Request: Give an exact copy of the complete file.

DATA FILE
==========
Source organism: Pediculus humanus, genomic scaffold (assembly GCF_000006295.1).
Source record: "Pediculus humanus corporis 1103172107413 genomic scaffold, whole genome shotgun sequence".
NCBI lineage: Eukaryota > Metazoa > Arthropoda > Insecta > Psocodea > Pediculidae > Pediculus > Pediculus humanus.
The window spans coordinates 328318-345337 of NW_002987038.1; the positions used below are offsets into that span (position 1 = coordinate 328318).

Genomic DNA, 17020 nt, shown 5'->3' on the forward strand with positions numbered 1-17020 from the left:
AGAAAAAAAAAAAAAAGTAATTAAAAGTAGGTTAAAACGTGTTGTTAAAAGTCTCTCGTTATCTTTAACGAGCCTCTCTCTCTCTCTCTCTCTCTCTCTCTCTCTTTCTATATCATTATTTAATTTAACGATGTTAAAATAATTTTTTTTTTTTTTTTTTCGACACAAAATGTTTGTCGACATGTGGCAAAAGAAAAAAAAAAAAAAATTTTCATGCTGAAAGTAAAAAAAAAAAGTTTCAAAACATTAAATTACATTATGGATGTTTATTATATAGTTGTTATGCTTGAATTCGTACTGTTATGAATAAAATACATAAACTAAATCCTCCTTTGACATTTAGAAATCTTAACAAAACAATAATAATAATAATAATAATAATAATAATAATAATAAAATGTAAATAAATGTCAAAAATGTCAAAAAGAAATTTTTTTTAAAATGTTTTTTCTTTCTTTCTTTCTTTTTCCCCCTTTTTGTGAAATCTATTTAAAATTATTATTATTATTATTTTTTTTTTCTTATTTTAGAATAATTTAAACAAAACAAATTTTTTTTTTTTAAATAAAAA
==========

Source organism: Pediculus humanus, genomic scaffold (assembly GCF_000006295.1).
Source record: "Pediculus humanus corporis 1103172107413 genomic scaffold, whole genome shotgun sequence".
NCBI lineage: Eukaryota > Metazoa > Arthropoda > Insecta > Psocodea > Pediculidae > Pediculus > Pediculus humanus.
The window spans coordinates 328318-345337 of NW_002987038.1; the positions used below are offsets into that span (position 1 = coordinate 328318).

Genomic DNA, 17020 nt, shown 5'->3' on the forward strand with positions numbered 1-17020 from the left:
AGAAAAAAAAAAAAAAGTAATTAAAAGTAGGTTAAAACGTGTTGTTAAAAGTCTCTCGTTATCTTTAACGAGCCTCTCTCTCTCTCTCTCTCTCTCTCTCTCTCTTTCTATATCATTATTTAATTTAACGATGTTAAAATAATTTTTTTTTTTTTTTTTTCGACACAAAATGTTTGTCGACATGTGGCAAAAGAAAAAAAAAAAAAAATTTTCATGCTGAAAGTAAAAAAAAAAAGTTTCAAAACATTAAATTACATTATGGATGTTTATTATATAGTTGTTATGCTTGAATTCGTACTGTTATGAATAAAATACATAAACTAAATCCTCCTTTGACATTTAGAAATCTTAACAAAACAATAATAATAATAATAATAATAATAATAATAATAATAAAATGTAAATAAATGTCAAAAATGTCAAAAAGAAATTTTTTTTAAAATGTTTTTTCTTTCTTTCTTTCTTTTTCCCCCTTTTTGTGAAATCTATTTAAAATTATTATTATTATTATTTTTTTTTTCTTATTTTAGAATAATTTAAACAAAACAAATTTTTTTTTTTTAAATAAAAA